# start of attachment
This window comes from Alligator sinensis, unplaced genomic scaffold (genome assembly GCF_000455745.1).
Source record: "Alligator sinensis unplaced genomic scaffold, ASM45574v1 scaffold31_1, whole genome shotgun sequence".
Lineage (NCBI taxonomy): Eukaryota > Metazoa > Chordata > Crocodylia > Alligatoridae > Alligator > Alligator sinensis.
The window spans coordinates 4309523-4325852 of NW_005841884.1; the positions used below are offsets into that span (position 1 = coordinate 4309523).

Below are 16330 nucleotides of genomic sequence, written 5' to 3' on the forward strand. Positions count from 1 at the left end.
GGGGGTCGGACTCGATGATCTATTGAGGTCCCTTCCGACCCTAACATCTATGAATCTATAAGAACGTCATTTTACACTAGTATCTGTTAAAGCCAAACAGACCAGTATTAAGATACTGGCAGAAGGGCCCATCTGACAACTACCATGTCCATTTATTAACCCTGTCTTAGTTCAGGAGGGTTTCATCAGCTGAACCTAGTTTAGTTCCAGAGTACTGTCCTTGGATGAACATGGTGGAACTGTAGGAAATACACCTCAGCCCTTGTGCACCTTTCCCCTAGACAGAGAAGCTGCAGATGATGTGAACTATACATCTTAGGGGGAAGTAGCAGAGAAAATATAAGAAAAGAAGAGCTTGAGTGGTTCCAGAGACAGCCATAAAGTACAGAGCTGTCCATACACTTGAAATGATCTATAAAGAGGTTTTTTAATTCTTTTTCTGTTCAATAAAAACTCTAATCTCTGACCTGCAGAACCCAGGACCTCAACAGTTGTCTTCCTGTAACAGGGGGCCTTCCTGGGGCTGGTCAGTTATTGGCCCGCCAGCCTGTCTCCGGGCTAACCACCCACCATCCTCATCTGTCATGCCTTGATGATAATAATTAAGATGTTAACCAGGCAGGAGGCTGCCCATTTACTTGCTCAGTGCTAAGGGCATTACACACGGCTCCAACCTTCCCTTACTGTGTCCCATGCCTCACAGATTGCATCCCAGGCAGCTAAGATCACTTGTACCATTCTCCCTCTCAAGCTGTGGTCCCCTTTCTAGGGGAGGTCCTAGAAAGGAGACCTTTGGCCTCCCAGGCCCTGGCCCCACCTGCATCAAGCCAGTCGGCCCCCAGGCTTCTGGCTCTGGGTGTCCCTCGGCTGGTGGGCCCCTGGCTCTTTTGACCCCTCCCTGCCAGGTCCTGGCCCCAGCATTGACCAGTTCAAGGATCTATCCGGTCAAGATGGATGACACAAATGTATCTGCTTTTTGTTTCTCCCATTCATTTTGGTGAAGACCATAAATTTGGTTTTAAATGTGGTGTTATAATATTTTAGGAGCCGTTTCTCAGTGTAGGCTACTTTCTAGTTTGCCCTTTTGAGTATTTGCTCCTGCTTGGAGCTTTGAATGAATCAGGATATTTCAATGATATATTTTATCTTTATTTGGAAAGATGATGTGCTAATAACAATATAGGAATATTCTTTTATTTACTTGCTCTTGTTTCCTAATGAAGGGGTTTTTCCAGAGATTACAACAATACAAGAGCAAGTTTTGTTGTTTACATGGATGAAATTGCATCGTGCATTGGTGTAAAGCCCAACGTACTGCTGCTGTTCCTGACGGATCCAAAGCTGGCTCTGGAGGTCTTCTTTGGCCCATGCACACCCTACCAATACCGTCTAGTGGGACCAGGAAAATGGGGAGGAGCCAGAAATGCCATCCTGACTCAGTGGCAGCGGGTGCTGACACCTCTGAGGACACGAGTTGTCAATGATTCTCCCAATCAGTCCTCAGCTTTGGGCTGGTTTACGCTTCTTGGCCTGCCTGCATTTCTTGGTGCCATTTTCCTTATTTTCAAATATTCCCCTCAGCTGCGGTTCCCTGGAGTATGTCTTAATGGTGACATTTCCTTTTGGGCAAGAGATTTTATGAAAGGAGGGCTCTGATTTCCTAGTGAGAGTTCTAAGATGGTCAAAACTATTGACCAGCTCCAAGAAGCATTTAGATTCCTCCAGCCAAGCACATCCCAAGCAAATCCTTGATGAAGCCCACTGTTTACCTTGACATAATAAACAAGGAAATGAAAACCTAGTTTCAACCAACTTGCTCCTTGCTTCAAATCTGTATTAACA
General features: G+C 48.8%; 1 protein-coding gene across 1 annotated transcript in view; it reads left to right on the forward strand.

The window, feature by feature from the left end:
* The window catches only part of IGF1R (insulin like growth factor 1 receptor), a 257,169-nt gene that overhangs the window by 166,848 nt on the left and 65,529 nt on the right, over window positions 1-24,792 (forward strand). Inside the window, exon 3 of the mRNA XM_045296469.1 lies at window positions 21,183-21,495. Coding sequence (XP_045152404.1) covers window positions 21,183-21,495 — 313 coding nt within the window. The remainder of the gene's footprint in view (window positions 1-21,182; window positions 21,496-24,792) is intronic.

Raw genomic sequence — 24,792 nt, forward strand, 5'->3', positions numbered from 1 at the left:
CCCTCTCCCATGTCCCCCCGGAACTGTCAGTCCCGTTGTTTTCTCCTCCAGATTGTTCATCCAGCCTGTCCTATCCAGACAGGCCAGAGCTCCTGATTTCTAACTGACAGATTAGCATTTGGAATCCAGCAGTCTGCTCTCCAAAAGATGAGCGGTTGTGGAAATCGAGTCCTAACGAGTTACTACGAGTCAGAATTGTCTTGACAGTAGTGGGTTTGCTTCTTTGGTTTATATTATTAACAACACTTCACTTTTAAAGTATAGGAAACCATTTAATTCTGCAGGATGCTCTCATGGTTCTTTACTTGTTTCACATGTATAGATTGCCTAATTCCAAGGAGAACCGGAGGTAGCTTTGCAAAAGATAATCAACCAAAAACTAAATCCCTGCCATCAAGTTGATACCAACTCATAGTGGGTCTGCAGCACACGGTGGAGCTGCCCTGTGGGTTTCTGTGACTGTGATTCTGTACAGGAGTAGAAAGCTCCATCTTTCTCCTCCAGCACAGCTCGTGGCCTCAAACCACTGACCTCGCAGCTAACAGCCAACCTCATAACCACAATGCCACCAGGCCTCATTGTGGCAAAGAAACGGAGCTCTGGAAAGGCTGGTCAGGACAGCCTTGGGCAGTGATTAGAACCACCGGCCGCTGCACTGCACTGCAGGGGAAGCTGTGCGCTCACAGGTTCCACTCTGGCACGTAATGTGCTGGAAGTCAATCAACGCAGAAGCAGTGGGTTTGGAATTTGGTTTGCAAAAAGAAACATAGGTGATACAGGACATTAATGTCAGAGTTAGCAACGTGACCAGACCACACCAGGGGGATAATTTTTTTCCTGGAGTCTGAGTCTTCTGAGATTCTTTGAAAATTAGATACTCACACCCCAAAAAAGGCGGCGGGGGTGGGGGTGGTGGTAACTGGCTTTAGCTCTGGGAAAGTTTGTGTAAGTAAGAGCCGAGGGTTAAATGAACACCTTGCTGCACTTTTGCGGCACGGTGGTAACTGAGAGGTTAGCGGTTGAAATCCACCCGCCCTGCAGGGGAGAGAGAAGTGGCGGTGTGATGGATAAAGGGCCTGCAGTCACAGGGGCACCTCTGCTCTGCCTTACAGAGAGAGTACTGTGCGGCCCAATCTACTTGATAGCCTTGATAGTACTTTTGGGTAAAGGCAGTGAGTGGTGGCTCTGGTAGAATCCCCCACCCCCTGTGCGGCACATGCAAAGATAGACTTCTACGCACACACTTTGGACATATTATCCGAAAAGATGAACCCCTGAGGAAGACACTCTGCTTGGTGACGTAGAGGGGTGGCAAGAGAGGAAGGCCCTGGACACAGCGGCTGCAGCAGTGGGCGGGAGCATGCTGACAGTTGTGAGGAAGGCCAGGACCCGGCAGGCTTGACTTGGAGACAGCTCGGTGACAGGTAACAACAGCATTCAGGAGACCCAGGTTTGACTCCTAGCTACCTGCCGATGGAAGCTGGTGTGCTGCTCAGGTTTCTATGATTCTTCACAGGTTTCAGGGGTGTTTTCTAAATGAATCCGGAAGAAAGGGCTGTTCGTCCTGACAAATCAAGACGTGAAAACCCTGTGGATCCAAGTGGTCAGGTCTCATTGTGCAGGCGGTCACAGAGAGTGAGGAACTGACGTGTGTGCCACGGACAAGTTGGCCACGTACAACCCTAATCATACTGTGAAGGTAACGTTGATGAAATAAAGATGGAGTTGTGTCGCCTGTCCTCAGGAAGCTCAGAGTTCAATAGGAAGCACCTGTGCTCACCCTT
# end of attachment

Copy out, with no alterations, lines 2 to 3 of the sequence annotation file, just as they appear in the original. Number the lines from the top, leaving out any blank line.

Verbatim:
Source record: "Alligator sinensis unplaced genomic scaffold, ASM45574v1 scaffold31_1, whole genome shotgun sequence".
Lineage (NCBI taxonomy): Eukaryota > Metazoa > Chordata > Crocodylia > Alligatoridae > Alligator > Alligator sinensis.